Side projects and experience In the beginning of the building period the temperature was far below zero. A perfect temperature to spray water. But before we could spray on the inflatable of the bridge, some additional work has to be done. However, we wanted to make use of the freezing temperature, so we started some little side projects. Jouni Hiltunen It was interesting and nice to be a volunteer worker in Juuka Bridge in ice for everyone involved in the project mukana.Kiitos olleille.I hope so, that will be seen next year in a new project Nunnanlahti. Greetings to all Jounilta. Mr. Jari Nevalainen, Kuljetus Jari Nevalainen Ltd It was interesting to have some diff erent activities during winter time since normal building activities come a halt. Nice to work with such an eager group of students. Problems like language and culture arose but in the end it all was solved. Mrs. Johanna Pajarinen, Kivikylän Herkku Exciting and nice time. It was refreshing to work with and and for students. It was in a positive way a heavy work period (24/7) and when they left I was missing the group. Mr. Aki and Seppo Kallinen, Pielisen Maanrakennus Ltd We supported in many ways the basic work during the building process. It was exciting to cooperate in this international cultural environment. Mr. Pentti Mansikkaviita, Expert It was nice to see how happy and whole heartedly the students were working. The students are now more professional in making snow and snow constructions but due to changing weather conditions they will need more instruction time to react fl exible to the weather changes. Although I worked most of my life everywhere in Europe, this was my fi rst experience with reinforced snow and ice. With an unlimited budget you can make snow even in the desert. Jan Graafmans, volunteer, Tujanranta Consultants A big surprise that students from my Alma Mater, Eindhoven University of Technology, were coming to create world records in my retirement village, Juuka, Finland. With the pride of an alumnus, we tried to create and support an environment, where the creative plans could be realised. The total chaos and clash of culture, weather, technology, design, management, politics and nature caused a pandemonium of events and partial success. In spite of all, we did it. Waiting for your next challenge. Tuula Ikonen-Graafmans, volunteer, Tujanranta Consultants For over three years now, I together with numerous volunteers have been preparing and supporting students accommodation and arrangements for social life in Juuka. It has been fantastic to cooperate with students and creating a big international family. Good memories and welcome to Juuka also during the beautiful other seasons. It is always summertime here! 42 The so called bubble Igloo was made in just 3 days. The pavilion came out really nice due to the blob like mould. The Pavilion was decorated with an real Tulikivi stove and reindeer hides. To give the Icetrack an icy start we build an ice tube entrance. To do so, we used an old balloon of one of the towers of the Sagrada Familia in Ice project. Instead of pulling it vertical, we laid it horizontal on the ground in front of the doors of the Tullikivi Stone Centre. Because of the small span it was possible to use only water and snow as building material. It was not only fun to do, but also a good way for the volunteers to practice with the building method and working conditions.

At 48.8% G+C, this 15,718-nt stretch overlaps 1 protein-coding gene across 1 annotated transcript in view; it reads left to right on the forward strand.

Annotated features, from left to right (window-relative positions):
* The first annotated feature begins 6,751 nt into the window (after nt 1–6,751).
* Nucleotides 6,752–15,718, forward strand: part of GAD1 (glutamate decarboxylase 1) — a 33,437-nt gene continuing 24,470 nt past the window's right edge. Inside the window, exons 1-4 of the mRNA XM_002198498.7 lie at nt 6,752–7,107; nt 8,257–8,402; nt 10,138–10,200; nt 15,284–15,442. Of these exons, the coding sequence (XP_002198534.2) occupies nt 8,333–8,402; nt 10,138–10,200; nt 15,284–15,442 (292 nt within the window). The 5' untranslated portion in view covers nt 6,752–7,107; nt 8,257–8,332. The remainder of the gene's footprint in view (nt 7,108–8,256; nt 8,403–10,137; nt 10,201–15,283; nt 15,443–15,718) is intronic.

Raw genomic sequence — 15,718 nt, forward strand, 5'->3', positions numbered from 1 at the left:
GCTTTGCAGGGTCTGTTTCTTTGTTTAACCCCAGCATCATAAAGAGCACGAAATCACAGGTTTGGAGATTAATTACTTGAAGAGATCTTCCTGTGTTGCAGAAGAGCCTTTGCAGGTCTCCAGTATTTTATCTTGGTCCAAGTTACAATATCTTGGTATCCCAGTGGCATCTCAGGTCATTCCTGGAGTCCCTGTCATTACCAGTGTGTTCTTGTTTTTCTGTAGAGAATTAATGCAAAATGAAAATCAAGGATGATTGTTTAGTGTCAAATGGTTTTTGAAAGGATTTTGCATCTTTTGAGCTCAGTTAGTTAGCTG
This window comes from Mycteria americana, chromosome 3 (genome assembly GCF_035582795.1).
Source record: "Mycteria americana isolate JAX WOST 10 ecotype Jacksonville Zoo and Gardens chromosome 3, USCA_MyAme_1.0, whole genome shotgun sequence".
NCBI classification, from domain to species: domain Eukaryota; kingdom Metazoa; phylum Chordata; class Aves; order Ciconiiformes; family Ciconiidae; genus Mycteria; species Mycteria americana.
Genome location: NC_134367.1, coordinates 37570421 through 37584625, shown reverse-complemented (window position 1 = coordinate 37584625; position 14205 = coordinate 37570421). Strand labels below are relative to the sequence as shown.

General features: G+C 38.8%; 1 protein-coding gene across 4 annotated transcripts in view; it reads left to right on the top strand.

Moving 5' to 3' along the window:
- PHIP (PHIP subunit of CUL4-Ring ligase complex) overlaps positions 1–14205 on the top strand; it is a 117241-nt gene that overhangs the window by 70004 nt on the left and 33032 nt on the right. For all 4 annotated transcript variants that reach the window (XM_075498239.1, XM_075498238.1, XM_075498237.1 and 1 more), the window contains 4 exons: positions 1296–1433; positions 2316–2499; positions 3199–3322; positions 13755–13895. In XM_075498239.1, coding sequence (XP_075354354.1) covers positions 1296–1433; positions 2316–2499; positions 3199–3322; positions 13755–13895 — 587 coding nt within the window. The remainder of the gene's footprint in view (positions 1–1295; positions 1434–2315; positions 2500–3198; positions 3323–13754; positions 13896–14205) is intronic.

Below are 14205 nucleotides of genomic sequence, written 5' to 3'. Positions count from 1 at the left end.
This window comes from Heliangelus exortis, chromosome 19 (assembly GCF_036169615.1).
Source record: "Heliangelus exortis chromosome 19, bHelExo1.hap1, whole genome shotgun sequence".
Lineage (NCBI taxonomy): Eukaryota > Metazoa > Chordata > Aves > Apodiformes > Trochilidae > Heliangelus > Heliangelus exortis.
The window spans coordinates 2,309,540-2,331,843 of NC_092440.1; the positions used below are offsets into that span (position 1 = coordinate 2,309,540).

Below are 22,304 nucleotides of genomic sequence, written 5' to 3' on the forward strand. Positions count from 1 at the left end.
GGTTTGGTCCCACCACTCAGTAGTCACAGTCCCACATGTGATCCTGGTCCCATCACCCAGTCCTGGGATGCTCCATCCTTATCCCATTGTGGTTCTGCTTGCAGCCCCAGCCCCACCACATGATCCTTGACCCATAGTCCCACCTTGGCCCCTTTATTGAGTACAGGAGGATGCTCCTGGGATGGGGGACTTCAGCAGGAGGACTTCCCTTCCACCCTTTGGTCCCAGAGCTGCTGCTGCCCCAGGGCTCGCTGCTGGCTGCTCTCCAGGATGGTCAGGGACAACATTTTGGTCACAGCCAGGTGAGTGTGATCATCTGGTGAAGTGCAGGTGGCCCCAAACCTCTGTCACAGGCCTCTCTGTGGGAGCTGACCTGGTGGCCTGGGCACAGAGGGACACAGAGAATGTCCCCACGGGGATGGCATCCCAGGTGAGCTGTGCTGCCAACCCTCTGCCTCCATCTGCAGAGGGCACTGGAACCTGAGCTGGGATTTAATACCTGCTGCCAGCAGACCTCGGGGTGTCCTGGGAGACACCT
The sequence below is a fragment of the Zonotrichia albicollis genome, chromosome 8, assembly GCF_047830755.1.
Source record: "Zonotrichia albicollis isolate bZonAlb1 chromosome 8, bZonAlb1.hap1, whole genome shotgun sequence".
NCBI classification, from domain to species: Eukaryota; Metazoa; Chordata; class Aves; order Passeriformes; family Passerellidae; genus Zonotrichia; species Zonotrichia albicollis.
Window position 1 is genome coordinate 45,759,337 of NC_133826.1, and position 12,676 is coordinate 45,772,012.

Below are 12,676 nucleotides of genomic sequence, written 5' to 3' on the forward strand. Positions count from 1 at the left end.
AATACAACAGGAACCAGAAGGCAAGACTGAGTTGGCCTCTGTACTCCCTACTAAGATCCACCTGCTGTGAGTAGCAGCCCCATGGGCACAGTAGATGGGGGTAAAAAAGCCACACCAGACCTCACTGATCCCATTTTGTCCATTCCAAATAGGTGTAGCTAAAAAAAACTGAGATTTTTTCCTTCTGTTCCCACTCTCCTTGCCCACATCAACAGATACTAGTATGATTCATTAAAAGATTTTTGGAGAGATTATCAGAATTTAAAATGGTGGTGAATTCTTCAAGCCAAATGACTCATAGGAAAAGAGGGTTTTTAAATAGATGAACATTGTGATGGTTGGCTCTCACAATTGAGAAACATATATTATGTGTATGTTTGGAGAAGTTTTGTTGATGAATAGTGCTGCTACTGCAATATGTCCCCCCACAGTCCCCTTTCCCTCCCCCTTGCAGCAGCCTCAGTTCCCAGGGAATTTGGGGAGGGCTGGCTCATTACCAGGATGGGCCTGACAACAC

Project team On the 28th of December, the fi rst students were ready to go to Finland and start building the Bridge in Ice. This group has changed during the seven weeks of building. Students from all over the world, friends and family members came and went during the period of the project. They all had one goal: reach that world record and experience how it is to work in such tough working condition. Most of the volunteers were part of the building team but we had also a so called media-team, care-team and all round volunteers. But we all worked together, combined our tasks and learned from each other. Even though we have done our best to get everyone on the picture (next page), there are still some missing of the more than 190 foreign and local volunteers. It was amazing to see how many people put so much eff ort in this project. 44